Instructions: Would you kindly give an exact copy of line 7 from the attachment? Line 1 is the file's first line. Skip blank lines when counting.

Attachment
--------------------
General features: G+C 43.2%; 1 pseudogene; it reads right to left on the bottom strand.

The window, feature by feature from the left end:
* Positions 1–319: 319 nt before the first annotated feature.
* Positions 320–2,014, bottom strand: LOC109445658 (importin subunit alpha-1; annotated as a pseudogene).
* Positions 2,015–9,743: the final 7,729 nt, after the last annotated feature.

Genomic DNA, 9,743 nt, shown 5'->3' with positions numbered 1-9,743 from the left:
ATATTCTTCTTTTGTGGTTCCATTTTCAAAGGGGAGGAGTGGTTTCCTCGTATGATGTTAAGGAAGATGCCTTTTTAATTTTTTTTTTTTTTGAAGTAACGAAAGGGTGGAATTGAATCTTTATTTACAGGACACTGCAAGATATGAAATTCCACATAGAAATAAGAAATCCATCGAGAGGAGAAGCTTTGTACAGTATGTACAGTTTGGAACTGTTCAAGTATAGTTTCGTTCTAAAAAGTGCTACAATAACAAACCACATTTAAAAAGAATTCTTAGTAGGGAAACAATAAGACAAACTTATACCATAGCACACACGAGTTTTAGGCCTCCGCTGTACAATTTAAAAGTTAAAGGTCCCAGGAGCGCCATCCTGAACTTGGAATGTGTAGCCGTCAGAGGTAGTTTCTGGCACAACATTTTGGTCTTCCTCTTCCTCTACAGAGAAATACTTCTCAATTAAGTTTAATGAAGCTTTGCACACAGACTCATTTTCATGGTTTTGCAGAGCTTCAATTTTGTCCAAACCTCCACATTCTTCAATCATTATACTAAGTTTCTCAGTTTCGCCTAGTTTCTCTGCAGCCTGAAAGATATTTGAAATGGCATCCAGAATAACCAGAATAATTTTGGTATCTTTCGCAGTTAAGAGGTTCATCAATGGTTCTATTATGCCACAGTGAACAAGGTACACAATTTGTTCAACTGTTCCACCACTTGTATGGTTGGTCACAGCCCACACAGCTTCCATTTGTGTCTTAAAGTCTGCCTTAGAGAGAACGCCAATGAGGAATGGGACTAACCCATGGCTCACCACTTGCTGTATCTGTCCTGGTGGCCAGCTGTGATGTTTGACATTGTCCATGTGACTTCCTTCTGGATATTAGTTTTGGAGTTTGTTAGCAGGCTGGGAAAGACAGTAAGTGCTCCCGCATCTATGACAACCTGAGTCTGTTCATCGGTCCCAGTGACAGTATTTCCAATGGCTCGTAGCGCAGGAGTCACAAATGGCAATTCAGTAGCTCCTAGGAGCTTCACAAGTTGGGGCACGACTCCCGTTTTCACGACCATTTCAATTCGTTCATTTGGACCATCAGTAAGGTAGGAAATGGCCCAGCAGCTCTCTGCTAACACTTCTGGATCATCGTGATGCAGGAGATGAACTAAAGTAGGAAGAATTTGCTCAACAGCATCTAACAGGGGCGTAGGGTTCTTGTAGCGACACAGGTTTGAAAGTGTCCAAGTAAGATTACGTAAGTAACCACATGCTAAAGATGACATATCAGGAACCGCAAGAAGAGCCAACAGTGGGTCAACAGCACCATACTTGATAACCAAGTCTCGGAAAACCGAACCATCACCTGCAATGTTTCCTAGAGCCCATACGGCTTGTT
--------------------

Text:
ATATTCTTCTTTTGTGGTTCCATTTTCAAAGGGGAGGAGTGGTTTCCTCGTATGATGTTAAGGAAGATGCCTTTTTAATTTTTTTTTTTTTTGAAGTAACGAAAGGGTGGAATTGAATCTTTATTTACAGGACACTGCAAGATATGAAATTCCACATAGAAATAAGAAATCCATCGAGAGGAGAAGCTTTGTACAGTATGTACAGTTTGGAACTGTTCAAGTATAGTTTCGTTCTAAAAAGTGCTACAATAACAAACCACATTTAAAAAGAATTCTTAGTAGGGAAACAATAAGACAAACTTATACCATAGCACACACGAGTTTTAGGCCTCCGCTGTACAATTTAAAAGTTAAAGGTCCCAGGAGCGCCATCCTGAACTTGGAATGTGTAGCCGTCAGAGGTAGTTTCTGGCACAACATTTTGGTCTTCCTCTTCCTCTACAGAGAAATACTTCTCAATTAAGTTTAATGAAGCTTTGCACACAGACTCATTTTCATGGTTTTGCAGAGCTTCAATTTTGTCCAAACCTCCACATTCTTCAATCATTATACTAAGTTTCTCAGTTTCGCCTAGTTTCTCTGCAGCCTGAAAGATATTTGAAATGGCATCCAGAATAACCAGAATAATTTTGGTATCTTTCGCAGTTAAGAGGTTCATCAATGGTTCTATTATGCCACAGTGAACAAGGTACACAATTTGTTCAACTGTTCCACCACTTGTATGGTTGGTCACAGCCCACACAGCTTCCATTTGTGTCTTAAAGTCTGCCTTAGAGAGAACGCCAATGAGGAATGGGACTAACCCATGGCTCACCACTTGCTGTATCTGTCCTGGTGGCCAGCTGTGATGTTTGACATTGTCCATGTGACTTCCTTCTGGATATTAGTTTTGGAGTTTGTTAGCAGGCTGGGAAAGACAGTAAGTGCTCCCGCATCTATGACAACCTGAGTCTGTTCATCGGTCCCAGTGACAGTATTTCCAATGGCTCGTAGCGCAGGAGTCACAAATGGCAATTCAGTAGCTCCTAGGAGCTTCACAAGTTGGGGCACGACTCCCGTTTTCACGACCATTTCAATTCGTTCATTTGGACCATCAGTAAGGTAGGAAATGGCCCAGCAGCTCTCTGCTAACACTTCTGGATCATCGTGATGCAGGAGATGAACTAAAGTAGGAAGAATTTGCTCAACAGCATCTAACAGGGGCGTAGGGTTCTTGTAGCGACACAGGTTTGAAAGTGTCCAAGTAAGATTACGTAAGTAACCACATGCTAAAGATGACATATCAGGAACCGCAAGAAGAGCCAACAGTGGGTCAACAGCACCATACTTGATAACCAAGTCTCGGAAAACCGAACCATCACCTGCAATGTTTCCTAGAGCCCATACGGCTTGTT